As the Federal Reserve continues its rate-tightening cycle, is it time to lock in low rates for home and auto loans?
Interest rates may begin to rise for the first time in a while, which may be the first time some younger borrowers and savers have seen a hike in rates.
Investors feeling flooded by all the data generated every day may want to try a new tool that puts all the numbers in one place for comparison and easier unde
Learn why the Fed and traders follow the personal income and spending reports, especially the Personal Consumption Expenditures Index.
Gold and silver prices are up sharply this year. Can precious metals continue to hold their own if economies start improving?
Each month, economists and traders turn to the existing and new home sales reports. Learn how to read and apply these economic reports to your trading.
Negative interest rate policy is a fact in the eurozone and Japan. How has it affected those economies, and what might investors expect if such policy ever ar
What you should know about rising interest rates, and practical trading strategies for dealing with them—approaching Fed decisions in four different arenas.
What if you get a pay hike? Use it to go down a better path for the future and stash it away. Here’s how.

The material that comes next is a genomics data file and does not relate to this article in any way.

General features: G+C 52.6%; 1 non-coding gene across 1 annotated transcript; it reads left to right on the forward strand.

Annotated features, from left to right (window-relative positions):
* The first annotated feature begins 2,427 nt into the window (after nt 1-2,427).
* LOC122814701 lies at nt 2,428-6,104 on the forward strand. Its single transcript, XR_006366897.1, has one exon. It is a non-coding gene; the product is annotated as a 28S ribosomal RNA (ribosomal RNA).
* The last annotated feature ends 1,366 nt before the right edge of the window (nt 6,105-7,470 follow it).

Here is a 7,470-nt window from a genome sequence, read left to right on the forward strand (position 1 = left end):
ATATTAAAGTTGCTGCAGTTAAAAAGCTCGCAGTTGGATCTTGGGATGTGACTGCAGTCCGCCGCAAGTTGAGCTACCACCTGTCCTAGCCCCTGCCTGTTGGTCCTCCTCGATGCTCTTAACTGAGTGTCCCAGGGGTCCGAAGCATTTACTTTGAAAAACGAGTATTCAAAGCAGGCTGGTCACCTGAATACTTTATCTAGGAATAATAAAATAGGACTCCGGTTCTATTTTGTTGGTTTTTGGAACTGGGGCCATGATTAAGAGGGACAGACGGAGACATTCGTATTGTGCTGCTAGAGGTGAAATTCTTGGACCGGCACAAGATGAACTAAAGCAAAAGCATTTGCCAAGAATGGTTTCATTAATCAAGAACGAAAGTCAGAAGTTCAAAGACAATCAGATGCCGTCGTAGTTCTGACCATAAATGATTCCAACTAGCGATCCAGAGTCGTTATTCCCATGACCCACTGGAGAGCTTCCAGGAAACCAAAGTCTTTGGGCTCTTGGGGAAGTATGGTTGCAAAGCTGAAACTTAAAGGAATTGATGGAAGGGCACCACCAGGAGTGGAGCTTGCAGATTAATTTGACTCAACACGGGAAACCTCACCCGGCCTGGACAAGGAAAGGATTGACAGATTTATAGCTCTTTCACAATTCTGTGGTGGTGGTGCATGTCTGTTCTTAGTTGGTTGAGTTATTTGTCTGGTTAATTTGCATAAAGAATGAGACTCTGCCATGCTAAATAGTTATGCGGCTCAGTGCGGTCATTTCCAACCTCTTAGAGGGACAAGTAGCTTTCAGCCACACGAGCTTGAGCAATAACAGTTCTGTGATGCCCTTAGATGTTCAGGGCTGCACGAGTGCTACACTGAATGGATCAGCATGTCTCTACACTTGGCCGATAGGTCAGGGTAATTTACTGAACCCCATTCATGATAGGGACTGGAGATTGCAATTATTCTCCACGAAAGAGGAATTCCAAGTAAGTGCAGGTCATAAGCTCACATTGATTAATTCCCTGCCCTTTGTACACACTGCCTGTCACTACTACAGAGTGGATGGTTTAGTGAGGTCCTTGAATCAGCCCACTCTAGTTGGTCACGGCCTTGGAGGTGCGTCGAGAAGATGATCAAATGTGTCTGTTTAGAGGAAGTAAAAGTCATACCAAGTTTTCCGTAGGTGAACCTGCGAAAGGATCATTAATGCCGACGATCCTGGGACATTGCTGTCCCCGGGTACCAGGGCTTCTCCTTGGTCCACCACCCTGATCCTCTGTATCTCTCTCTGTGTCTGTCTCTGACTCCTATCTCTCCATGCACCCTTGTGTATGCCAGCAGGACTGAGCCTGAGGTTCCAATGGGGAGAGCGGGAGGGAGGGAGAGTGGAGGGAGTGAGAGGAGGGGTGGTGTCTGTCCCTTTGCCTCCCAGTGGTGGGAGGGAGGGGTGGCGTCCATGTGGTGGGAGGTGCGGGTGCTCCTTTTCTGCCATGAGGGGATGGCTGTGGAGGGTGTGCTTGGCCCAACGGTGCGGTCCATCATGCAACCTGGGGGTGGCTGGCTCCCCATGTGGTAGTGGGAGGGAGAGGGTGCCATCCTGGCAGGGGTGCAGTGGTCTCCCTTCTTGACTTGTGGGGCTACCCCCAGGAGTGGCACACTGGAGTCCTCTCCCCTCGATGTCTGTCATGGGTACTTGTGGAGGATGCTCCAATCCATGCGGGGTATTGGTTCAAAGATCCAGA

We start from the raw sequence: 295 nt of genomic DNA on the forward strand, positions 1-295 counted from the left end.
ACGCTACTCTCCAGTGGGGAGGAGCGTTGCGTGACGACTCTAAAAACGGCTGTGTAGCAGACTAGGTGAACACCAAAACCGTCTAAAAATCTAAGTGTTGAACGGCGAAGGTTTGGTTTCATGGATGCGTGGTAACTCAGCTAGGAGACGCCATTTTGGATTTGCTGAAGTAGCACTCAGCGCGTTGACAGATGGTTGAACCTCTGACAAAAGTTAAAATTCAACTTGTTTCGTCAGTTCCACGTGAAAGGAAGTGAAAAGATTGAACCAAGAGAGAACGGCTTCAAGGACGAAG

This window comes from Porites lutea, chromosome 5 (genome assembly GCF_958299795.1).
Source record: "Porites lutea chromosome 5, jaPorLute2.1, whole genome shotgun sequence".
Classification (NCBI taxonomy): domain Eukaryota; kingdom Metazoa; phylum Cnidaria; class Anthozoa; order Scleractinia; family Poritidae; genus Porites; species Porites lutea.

Use a blend of off-the-grid economic data—from search-engine trends to a real-time GDP figure—to help inform investing hunches.
Compare interest-rate-sensitive stock sectors that could benefit or suffer at the hands of a Federal Reserve that’s soon to hike rates.
Only pros care about interest-rate trading, and bonds are boring, right? Not so fast. There’s more to them than meets the eye. Pros don't have all the fun.
Bond and stock investors can look to the yield curve for one measure of inflation and interest rate expectations.
With benchmark U.S. interest rates poised to climb, fixed-income investors should consider the implications for muni bonds.
Cash alone won’t cut it as a lingering low-rate environment challenges income investing.
You can’t fight the Federal Reserve, but at the rate things change today, that doesn't mean you should bury your head in the sand. Fed indicators matter, too.